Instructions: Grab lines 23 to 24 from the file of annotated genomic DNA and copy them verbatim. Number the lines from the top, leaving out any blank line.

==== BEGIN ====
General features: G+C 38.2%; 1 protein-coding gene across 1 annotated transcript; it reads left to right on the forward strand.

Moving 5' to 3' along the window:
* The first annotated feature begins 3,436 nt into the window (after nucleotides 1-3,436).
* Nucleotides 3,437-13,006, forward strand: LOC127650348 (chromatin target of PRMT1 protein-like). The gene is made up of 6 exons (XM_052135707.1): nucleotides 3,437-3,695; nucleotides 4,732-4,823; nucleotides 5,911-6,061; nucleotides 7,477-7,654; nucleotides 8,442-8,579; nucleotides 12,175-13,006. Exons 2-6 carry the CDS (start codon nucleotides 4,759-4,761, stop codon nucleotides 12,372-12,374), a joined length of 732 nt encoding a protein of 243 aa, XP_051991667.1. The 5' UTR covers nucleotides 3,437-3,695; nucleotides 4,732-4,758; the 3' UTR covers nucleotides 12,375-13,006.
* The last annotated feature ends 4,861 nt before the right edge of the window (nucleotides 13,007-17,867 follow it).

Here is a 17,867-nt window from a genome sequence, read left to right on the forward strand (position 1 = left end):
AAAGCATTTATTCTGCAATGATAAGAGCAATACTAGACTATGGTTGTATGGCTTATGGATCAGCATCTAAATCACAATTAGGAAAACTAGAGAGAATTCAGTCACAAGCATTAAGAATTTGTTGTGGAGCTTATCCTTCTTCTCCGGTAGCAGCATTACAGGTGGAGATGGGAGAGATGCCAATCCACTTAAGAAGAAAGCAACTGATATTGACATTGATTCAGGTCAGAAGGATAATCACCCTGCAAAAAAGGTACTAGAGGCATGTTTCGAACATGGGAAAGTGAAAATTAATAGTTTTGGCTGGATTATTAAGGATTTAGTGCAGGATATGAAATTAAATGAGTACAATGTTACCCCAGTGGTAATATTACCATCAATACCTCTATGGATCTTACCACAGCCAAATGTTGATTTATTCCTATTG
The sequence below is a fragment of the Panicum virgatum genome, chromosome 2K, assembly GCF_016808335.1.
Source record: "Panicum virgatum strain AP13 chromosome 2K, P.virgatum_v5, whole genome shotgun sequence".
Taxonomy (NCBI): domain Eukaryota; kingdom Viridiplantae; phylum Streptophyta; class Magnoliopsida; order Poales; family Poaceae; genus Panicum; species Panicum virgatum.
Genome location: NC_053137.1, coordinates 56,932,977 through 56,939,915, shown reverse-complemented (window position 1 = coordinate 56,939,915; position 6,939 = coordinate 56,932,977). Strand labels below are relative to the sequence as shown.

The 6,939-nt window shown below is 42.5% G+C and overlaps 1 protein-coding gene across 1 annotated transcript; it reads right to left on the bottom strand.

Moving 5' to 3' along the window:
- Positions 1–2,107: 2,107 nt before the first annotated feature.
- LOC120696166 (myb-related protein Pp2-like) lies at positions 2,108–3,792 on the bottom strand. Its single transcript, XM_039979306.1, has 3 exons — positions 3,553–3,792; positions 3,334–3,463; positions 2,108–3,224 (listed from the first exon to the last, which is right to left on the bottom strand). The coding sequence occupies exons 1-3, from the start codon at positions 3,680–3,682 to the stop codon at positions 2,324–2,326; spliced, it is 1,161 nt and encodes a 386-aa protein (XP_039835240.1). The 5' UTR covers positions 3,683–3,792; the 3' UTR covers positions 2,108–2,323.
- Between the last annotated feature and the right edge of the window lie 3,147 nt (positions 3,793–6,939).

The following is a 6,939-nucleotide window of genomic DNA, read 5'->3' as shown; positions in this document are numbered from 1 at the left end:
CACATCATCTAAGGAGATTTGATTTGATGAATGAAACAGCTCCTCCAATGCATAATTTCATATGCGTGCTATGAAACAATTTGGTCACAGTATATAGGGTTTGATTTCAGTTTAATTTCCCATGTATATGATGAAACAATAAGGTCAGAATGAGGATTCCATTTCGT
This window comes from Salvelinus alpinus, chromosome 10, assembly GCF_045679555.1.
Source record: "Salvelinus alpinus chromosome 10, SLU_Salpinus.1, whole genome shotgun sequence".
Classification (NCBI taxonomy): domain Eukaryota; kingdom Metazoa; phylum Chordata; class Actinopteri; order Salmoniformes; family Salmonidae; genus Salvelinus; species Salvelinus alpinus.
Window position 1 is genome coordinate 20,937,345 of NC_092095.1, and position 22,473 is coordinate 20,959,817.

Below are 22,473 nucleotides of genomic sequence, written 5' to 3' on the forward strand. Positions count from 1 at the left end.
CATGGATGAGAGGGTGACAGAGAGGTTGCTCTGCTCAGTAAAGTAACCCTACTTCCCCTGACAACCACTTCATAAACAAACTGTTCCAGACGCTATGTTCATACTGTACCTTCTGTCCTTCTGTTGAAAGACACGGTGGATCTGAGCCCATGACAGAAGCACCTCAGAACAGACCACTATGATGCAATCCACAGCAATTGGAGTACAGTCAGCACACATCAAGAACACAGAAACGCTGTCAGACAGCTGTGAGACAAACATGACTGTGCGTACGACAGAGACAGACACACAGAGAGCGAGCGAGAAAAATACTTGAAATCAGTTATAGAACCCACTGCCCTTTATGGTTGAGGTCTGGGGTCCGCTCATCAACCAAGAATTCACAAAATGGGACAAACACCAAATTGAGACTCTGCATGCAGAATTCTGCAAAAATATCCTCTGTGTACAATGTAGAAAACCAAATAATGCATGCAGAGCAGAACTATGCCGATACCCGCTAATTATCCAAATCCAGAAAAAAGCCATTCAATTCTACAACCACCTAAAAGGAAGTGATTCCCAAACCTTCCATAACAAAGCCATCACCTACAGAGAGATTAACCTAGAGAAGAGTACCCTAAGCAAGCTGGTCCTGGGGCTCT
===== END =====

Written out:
Below are 22,473 nucleotides of genomic sequence, written 5' to 3' on the forward strand. Positions count from 1 at the left end.
CATGGATGAGAGGGTGACAGAGAGGTTGCTCTGCTCAGTAAAGTAACCCTACTTCCCCTGACAACCACTTCATAAACAAACTGTTCCAGACGCTATGTTCATACTGTACCTTCTGTCCTTCTGTTGAAAGACACGGTGGATCTGAGCCCATGACAGAAGCACCTCAGAACAGACCACTATGATGCAATCCACAGCAATTGGAGTACAGTCAGCACACATCAAGAACACAGAAACGCTGTCAGACAGCTGTGAGACAAACATGACTGTGCGTACGACAGAGACAGACACACAGAGAGCGAGCGAGAAAAATACTTGAAATCAGTTATAGAACCCACTGCCCTTTATGGTTGAGGTCTGGGGTCCGCTCATCAACCAAGAATTCACAAAATGGGACAAACACCAAATTGAGACTCTGCATGCAGAATTCTGCAAAAATATCCTCTGTGTACAATGTAGAAAACCAAATAATGCATGCAGAGCAGAACTATGCCGATACCCGCTAATTATCCAAATCCAGAAAAAAGCCATTCAATTCTACAACCACCTAAAAGGAAGTGATTCCCAAACCTTCCATAACAAAGCCATCACCTACAGAGAGATTAACCTAGAGAAGAGTACCCTAAGCAAGCTGGTCCTGGGGCTCT